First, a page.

Dimitar Berbatov: I'm not lazy..I just make it look so easy
Published 00:00 26/05/09 By By Martin Lipton
Dimitar Berbatov last night insisted he will never change his style as he told the Manchester United fans: "I'm not lazy - I just make everybody else look good!"
The brooding Bulgarian has endured a difficult first season at Old Trafford, his laconic approach appearing in stark contrast with Carlos Tevez's nonstop movement.
While the United fans make their feelings about the exitbound Argentine clear with chants of "Fergie, Fergie, sign him up", Berbatov has found himself regularly jeered.
But the 28-year-old told the booboys they are in the wrong and that nothing will make him try to alter his natural game.
Berbatov, desperate for a starting spot against Barcelona tomorrow, said: "You know when someone has great qualities they don't have to put much effort into things.
"Obviously I am the new guy in the team. When you make a mistake people sometimes go straight for the new guy.
"Sometimes the things I do look effortless but it's not like that. It's very difficult, but because of my style of play I make it look easy. When I get the ball, some people are charging around the field. But that is my role in the team.
"So when I get the ball, the players need to start running then I just feed them the ball.
"And I've seen the statistics that say the most useful guy for the team was me. It made me feel good. I didn't score as many goals as I wanted to but I made the most assists and I feel good."
Berbatov's unyielding selfbelief may perhaps only further antagonise the supporters who expect more from a £30million striker, especially one who has scored just nine league goals since his protracted move from Tottenham.
As far as the striker is concerned, however, it is only a matter of time before the United fans realise they have an acknowledged jewel in their midst.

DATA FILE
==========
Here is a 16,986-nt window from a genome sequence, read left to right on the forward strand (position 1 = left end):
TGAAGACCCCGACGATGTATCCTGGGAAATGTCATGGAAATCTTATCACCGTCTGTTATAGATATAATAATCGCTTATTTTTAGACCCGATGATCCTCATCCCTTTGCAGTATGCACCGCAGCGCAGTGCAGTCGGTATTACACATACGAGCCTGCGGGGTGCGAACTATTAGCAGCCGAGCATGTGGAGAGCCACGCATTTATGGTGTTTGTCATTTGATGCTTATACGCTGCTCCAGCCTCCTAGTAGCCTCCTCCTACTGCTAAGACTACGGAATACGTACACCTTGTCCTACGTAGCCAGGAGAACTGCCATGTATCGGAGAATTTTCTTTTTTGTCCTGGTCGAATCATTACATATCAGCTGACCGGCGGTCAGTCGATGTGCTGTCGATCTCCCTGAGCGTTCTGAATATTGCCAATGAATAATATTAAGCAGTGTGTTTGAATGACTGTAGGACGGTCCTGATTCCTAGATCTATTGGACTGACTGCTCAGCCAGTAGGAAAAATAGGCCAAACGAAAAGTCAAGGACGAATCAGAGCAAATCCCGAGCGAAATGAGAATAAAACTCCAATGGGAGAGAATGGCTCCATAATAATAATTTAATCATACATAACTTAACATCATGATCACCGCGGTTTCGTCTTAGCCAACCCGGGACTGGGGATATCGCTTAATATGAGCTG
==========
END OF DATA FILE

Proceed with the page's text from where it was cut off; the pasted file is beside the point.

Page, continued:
"Yes, there is always pressure. I am a realistic type of guy and my biggest critic," added Berbatov.
"I know that when they play a lot of money for a player the expectation will be higher, even though sometimes it's ridiculous.
"I am used to that and I know everyone is expecting even more from me. But the only person who can tell me if I need to change is the boss.
"There are certain people who are going to say that, people who don't like me. It's inevitable.
"I know that one million are going to like me and one million are not going to like me. It's always been like that.
"Throughout my career people have said I was not good enough. It was always painful to listen to that but it motivated me to show them they were not right.
"It would be stupid if I was going to laugh all the time. When we won the title I was in the locker room and so happy.
"I don't smile all the time but I smile inside. I am the happiest guy around, trust me.
"I don't like to show my emotions so much.
"The most important thing is when the guys congratulate me. Or the boss says, 'Berba, you've done very well' and slaps me on the face. Then you go home with a smile on your face."
Berbatov hopes to put a smile on the face of every United fan tomorrow night and at the same time make himself feel a true member of Sir Alex Ferguson's team.
For all his claims of selfconfidence, however, Berbatov admitted he is still "haunted" by his only previous taste of the biggest game in club football, part of the Bayer Leverkusen team that was beaten by Real Madrid - after eliminating United in the semi-finals - at Hampden in 2002.
And he was clearly hurt by the reaction to his FA Cup shoot-out failure at Wembley against Everton - so much that he will not be volunteering to put that record straight if, like Moscow a year ago, tomorrow night goes all the way.
"I wasn't angry about that penalty," he maintained. "I know what I did wrong but it's very difficult when you make a mistake and everyone is trying to attack you.
"It hurt a lot and I am not sure I am going to take one in Rome.
"I am part of this team but I don't feel fully part of it because I haven't won the Champions League.
"That's a little bit painful. I was jealous last year because the guys were lifting every Cup in football.
"I thought, 'Come on, I just want to be part of this team and feel what it is to lift the Cup'.
"If we can do that again this year, with me in the team, it will mean so much to me, because then I will feel fully part of the team."